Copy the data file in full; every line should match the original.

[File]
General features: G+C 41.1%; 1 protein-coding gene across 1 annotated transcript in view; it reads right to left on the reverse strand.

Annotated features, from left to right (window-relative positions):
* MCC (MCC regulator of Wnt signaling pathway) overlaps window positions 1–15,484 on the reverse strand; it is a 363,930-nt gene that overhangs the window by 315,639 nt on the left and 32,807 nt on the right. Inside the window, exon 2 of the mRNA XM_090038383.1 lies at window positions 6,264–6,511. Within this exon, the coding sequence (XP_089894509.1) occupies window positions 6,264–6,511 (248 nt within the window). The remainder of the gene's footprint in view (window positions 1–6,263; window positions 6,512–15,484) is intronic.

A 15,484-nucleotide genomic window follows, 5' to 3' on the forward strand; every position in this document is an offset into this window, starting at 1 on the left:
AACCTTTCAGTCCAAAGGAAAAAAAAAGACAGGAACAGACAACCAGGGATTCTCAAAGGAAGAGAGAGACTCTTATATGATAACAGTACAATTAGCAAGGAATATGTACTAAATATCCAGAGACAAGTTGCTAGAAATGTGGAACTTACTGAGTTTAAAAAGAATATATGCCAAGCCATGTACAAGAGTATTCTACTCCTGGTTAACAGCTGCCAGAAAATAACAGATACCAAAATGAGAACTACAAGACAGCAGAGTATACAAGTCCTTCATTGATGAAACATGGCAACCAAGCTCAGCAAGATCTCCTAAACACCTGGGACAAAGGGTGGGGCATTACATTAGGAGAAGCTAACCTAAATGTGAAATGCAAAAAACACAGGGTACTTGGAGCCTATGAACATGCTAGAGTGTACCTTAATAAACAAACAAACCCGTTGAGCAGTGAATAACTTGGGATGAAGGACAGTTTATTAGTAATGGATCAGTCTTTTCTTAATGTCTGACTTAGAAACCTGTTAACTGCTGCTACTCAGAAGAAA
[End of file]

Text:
General features: G+C 41.1%; 1 protein-coding gene across 1 annotated transcript in view; it reads right to left on the reverse strand.

Annotated features, from left to right (window-relative positions):
* MCC (MCC regulator of Wnt signaling pathway) overlaps window positions 1–15,484 on the reverse strand; it is a 363,930-nt gene that overhangs the window by 315,639 nt on the left and 32,807 nt on the right. Inside the window, exon 2 of the mRNA XM_090038383.1 lies at window positions 6,264–6,511. Within this exon, the coding sequence (XP_089894509.1) occupies window positions 6,264–6,511 (248 nt within the window). The remainder of the gene's footprint in view (window positions 1–6,263; window positions 6,512–15,484) is intronic.

A 15,484-nucleotide genomic window follows, 5' to 3' on the forward strand; every position in this document is an offset into this window, starting at 1 on the left:
AACCTTTCAGTCCAAAGGAAAAAAAAAGACAGGAACAGACAACCAGGGATTCTCAAAGGAAGAGAGAGACTCTTATATGATAACAGTACAATTAGCAAGGAATATGTACTAAATATCCAGAGACAAGTTGCTAGAAATGTGGAACTTACTGAGTTTAAAAAGAATATATGCCAAGCCATGTACAAGAGTATTCTACTCCTGGTTAACAGCTGCCAGAAAATAACAGATACCAAAATGAGAACTACAAGACAGCAGAGTATACAAGTCCTTCATTGATGAAACATGGCAACCAAGCTCAGCAAGATCTCCTAAACACCTGGGACAAAGGGTGGGGCATTACATTAGGAGAAGCTAACCTAAATGTGAAATGCAAAAAACACAGGGTACTTGGAGCCTATGAACATGCTAGAGTGTACCTTAATAAACAAACAAACCCGTTGAGCAGTGAATAACTTGGGATGAAGGACAGTTTATTAGTAATGGATCAGTCTTTTCTTAATGTCTGACTTAGAAACCTGTTAACTGCTGCTACTCAGAAGAAA